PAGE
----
Do you reward yourself for exercising?

Time after time, exercise alone has proven to be an ineffective tool for creating weight loss. This has baffled most everyone, from the average Jane to fitness experts. After all, weight loss happens when you burn more calories than you consume. So why are folks not losing weight from exercise alone?

Starvation terrifies our bodies (yes, anthropomorphizing the human body here). Because of this, they are especially good at balancing things out. Researchers have found that folks that exercise more tend to be more lazy around the house at other times of the day.

But we also know that we tend to eat more when we exercise. Particularly when we practice long moderate-intensity style workouts like traditional cardio.

Our bodies are making sure that we keep a constant energy balance, no matter how heavy or thin we may be.

But there is more than just basic biology going on. The science of psychology has a bit to say on the matter as well. In 2014, Carolina Werle, Brian Wansink, and Collin Payne published a paper in Marketing Letters entitled “Is it fun or exercise? The framing of physical activity biases subsequent snacking.

Moving for fun vs moving for exercise

The researchers examined how perception of physical activity would impact food choice decisions. Would thinking of physical activity as fun, rather than exercise, lead to healthier food choices?

In the first study, researchers split 56 female administrative staff members, with an average age of 44.52 years, into two groups.

Given a map of the campus with a 1-mile route, the first group was instructed to listen to music and take a pleasurable walk.

Given the same route, the second group was told they were walking for exercise.

After the walk, all participants were provided an all-you-can-eat buffet with pasta and meat, grean beans, and bread. They were also given the option of applesauce or pudding and Coke or water.

Researcher noted food choices. They also noted the amount of food participants served themselves and then ate.

Both groups ate the same number of calories of the main course meal. And 50% of both groups chose the chocolate pudding and Coke.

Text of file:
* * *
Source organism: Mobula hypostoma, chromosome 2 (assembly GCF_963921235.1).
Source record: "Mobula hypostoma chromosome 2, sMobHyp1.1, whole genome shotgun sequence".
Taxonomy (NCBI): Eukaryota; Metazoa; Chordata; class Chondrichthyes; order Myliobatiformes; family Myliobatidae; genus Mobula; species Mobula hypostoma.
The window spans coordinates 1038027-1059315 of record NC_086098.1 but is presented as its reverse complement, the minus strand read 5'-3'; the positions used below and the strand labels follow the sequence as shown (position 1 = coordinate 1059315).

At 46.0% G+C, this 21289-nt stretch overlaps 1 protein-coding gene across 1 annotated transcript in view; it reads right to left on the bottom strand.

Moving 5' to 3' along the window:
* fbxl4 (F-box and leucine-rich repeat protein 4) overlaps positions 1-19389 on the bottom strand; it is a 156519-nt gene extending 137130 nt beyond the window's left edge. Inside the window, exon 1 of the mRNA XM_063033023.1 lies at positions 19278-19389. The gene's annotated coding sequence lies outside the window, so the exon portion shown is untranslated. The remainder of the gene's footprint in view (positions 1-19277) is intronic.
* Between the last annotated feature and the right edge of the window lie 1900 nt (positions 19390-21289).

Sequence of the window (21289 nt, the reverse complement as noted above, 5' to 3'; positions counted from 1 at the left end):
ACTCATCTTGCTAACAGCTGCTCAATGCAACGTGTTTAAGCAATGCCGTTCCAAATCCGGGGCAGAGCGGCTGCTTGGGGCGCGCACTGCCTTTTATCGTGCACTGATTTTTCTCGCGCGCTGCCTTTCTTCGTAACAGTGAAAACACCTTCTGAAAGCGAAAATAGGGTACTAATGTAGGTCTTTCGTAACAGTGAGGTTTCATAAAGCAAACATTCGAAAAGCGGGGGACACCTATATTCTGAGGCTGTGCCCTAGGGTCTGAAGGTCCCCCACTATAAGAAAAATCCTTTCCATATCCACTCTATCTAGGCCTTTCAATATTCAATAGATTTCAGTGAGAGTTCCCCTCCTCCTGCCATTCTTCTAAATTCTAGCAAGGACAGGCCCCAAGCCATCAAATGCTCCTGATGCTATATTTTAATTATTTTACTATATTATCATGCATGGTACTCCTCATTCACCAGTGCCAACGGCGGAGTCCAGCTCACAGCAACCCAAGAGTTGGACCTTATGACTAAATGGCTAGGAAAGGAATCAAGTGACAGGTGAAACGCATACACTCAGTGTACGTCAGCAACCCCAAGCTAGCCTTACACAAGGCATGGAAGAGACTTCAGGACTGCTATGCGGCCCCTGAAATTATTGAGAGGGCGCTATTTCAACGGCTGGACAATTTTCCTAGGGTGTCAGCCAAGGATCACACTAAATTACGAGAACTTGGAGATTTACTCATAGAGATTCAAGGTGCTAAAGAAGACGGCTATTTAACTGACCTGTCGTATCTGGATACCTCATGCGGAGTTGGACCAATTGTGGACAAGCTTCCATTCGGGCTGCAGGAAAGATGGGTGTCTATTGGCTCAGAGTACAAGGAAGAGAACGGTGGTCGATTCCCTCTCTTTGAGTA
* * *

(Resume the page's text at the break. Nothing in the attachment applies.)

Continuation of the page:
But, the group that walked for exercise ate more chocolate pudding than those who walked for fun.

*It should be noted that perception of the physical activity did not impact perceived distance walked nor perceived calories burned.

Walking for M&M’s

The researchers wondered if the music might have played too much of a role, so they conducted another study.

This time, the walk-for-fun group walked for sight-seeing purposes with no music.

With this study, the two groups were allowed to serve themselves mini-M&M’s post-walk. The group that walked for exercise served themselves significantly more M&M’s than the group who walked for fun.

In a 2014 study, those who walked for exercise, instead of fun, served themselves more M&M’s post-walk Click To Tweet

What about regular exercisers

The last study engaged people who had just completed a marathon.

Post-race, researchers asked participants their perception of the race via a survey. Then they offered the racers either a candy bar or a cereal bar(healthier choice).

Even among folks who had trained and ran a marathon, those that had more fun during the race were more likely to choose the cereal bar over the candy bar.

What does this mean for you

The researchers focused a great deal of their discussion on how fitness experts and medical personnel could use the information. They recommend that experts should remind their clients to avoid rewarding exercise with food.

I think the real take-away is how important it is to move in ways you find fun and rewarding.

If going to the gym feels like a chore, you’re going to want to reward yourself for all your hard work.

But if the gym is fun, engaging, and enjoyable, going becomes a reward all on its own.

Find ways to move that you enjoy and you won’t need to reward yourself with a post-workout Starbucks run. Click To Tweet

Of course, for some, the gym will never be fun, for countless reasons. This is why it is so important to find ways to move that you find enjoyable and to make that movement a treat.

Here are some ways you can make any form of movement more enjoyable.

  • Listen to your favorite podcast or audiobook only during physical activity
  • Create a special playlist of all your favorite songs and listen to it as you move
  • Only watch your favorite TV show during or right after physical activity
  • Make physical activity the center of a weekly girls night out
  • Create competitions for the family, Olympic Games style
  • Take the dog out onto a new trail every week
  • Create a grab jar of local recreation options and each weekend choose a family activity from the jar
  • Create a challenge to try as many new forms of movement in a month as you can — find out which ones you enjoyed the most and keep them up
  • Grab a pack of cards and assign a movement to each suit. As a family, draw the cards and do the movement equal to the number on the card
  • Finish every workout with your favorite movement
  • Gamify your workouts, creating a point system for workouts or movements and try to level up

Remember, if you perceive physical activity as work, you’ll seek out ways to reward yourself for your effort. More than likely, you’ll find yourself mawing down on a Starbucks Cranberry Bliss bar after your next run.

Instead, treat yourself with movement that you enjoy and there will be no need for that special snack later.

Originally published at on January 14, 2016.

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